A literature search offered the advice that safe passwords were best generated by thinking up random passwords and never writing them down. A practical problem is that people do not generally "think up" random passwords and that the more "random" the password, the more difficult it is to remember. The practical result is that users will make up easy to remember passwords that too often fall into the clever heuristics of password guessers like crack .
Forgoing the "best" approach in favour of a realistic approach, the proposed method is
Users treating their passwords as carefully as their credit cards will be in the top one half of one percent of users. Users selecting passwords from a key space exceeding 40 bits or one trillion possibilities will also be in the top one half of one percent of users.
Repeatedly shuffle and cut a deck of cards until the deck is well randomized. Draw cards and assign letter values shown in the below table. Randomizing the letters in the table will not increase the randomness of passwords selected where the cards were well shuffled.
Now if the cards are not well shuffled so that sequences of cards remain intact between shuffles or the cards are re-interleaved in a semi-regular way, using a randomized letter ordering or applying some type of substitution algorithm to the generated password may weaken or obscure continuity between successive passwords. Readers with such concerns should seek stronger initial randomizing methods. The writer finds such concerns excessive for this method.
Several variations are described in the next section.
Our methods exclude most repetition to bypass complex issues of how repetition may help or harm randomness. The reader is left to decide if the more laborious methods are worth the extra effort.
The "number of bits" in x or the base two logarithm of x is computed as log(x) ÷ log(2.0).
This is the fastest method. Thoroughly randomize the deck by repeated shuffle and cut operations. There are no repeated letters with 52 ways to pick the first letter, 51 ways to pick the second letter and so on, the selected password is one of 52x51x50x49x48x47x46x45 possibilities (roughly 30.34 trillion or 44.78 bits).
Their are 52x51x50x49 or 6,497,400 possible quadruples. If we exclude repeated quadruples by reshuffling and redrawing, the key space is 6,497,400x6,497,399 possibilities (roughly 42.21 trillion or 45.26 bits).
Their are 52x51 or 2652 possible pairs. If we exclude repeated pairs by reshuffling and redrawing, the key space is 2652x2651x2650x2649 possibilities (roughly 49.35 trillion or 45.48 bits).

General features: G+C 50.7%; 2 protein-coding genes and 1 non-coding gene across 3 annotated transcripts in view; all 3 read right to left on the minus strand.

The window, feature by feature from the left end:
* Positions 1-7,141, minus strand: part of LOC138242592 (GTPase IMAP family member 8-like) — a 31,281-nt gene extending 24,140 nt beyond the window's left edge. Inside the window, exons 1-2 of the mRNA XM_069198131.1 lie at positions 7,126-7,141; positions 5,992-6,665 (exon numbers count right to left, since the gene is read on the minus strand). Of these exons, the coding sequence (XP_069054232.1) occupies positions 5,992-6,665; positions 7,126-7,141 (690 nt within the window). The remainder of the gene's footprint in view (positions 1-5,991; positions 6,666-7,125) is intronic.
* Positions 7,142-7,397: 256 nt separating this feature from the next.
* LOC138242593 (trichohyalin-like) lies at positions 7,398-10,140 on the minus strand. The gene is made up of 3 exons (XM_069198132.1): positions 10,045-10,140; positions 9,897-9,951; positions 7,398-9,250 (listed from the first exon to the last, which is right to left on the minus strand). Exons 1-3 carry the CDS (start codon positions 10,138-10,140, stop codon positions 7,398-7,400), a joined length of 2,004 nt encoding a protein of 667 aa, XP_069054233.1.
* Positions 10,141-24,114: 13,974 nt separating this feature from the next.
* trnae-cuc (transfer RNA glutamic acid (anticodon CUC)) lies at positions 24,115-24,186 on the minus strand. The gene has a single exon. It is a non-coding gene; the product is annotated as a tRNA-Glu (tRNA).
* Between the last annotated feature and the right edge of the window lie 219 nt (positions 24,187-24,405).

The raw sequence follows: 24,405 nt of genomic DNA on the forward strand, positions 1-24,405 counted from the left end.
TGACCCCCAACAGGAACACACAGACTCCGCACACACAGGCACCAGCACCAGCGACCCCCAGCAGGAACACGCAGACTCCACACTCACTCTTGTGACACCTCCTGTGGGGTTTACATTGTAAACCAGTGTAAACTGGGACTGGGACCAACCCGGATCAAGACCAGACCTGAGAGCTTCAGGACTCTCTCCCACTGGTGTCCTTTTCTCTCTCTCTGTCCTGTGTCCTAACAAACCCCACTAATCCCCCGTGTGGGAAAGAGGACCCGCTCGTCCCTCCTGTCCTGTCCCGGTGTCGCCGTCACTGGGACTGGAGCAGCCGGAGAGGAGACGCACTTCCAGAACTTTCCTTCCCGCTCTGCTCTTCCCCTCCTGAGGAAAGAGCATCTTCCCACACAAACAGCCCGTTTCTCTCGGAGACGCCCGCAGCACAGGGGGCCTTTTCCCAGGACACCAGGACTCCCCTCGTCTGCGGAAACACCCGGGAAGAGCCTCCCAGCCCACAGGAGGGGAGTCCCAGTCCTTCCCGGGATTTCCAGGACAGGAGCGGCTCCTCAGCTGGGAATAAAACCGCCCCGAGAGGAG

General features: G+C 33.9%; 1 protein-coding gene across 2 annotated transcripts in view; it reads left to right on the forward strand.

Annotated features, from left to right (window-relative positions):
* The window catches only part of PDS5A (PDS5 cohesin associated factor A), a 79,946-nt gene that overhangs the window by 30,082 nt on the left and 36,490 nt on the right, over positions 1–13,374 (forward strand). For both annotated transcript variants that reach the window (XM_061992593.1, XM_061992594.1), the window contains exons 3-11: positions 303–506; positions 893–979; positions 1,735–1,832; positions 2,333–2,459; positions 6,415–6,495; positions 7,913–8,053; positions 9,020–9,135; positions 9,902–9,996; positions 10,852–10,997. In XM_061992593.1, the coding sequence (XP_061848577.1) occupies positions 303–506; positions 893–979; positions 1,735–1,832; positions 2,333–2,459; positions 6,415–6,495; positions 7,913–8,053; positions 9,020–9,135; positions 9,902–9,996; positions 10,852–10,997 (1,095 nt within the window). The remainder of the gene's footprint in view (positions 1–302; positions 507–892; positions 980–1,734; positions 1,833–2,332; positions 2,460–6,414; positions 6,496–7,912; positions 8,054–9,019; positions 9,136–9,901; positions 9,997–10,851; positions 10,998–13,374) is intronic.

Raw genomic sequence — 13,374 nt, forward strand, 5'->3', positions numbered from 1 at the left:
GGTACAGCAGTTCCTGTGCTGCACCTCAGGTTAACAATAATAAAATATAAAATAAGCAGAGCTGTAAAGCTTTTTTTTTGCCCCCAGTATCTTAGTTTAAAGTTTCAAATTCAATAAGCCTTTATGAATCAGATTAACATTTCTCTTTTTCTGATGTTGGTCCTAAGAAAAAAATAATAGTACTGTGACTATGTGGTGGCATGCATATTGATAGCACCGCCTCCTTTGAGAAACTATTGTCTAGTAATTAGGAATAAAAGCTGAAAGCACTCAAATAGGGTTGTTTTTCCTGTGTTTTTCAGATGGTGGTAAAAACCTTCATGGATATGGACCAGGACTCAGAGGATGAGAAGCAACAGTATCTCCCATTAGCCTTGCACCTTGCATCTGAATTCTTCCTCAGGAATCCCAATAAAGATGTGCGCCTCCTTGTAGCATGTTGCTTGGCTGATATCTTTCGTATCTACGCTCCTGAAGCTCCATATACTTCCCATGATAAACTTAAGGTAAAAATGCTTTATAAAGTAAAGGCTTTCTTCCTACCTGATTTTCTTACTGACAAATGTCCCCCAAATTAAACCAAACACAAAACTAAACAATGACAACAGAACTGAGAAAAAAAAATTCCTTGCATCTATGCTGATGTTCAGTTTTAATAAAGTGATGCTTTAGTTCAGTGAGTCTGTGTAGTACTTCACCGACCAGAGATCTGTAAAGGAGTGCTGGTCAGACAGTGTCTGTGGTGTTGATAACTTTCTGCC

Drawing cards one at a time any allowing repeats yields a key space of 52^8 possibilities (roughly 53.45 trillion or 45.60 bits). Note that "aaaaaaaa", eight "a"s, is a valid "random" password in this key space. Unfortunately crack will find it in minutes.
Using an alphabet of 52 upper and lower case letters plus
ten digits and two other characters or any set of characters
you please, the key space is roughly 281.47 trillion or 48.00 bits.
This completes the outline of generating passwords using a deck of playing cards.
Some years ago, when the writer was president of the Calgary Unix Users' Group, CUUG, we received multiple complaints of port sniffing originating from CUUG machines. Our system administrators traced the activity back to one member's account. The member was of good reputation and very unlikely to be the snooper. No evidence could be found of the account being hacked. After some further research, it was discovered that the member's password, mouse1, was conveniently stuck on his monitor with a yellow sticky note and that his teenage son and son's friend were the perpetrators. The member had initially been unwilling to believe that his son would do such a terrible thing. The member was counseled and assigned a permanent password.
This combined with other security events lead our Chief System Administrator to begin running the crack password guessing utility to evaluate member password security. The first few minutes of running crack produced several humourous and appalling hits:
Clearly we needed a simple and convenient way for members to generate strong high quality passwords. This method requires minimal apparatus (a deck of playing cards), is easy to implement, and users can readily understand and verify the security of the method.
The result was favourably received by the membership.
This tutorial is a rework of that email.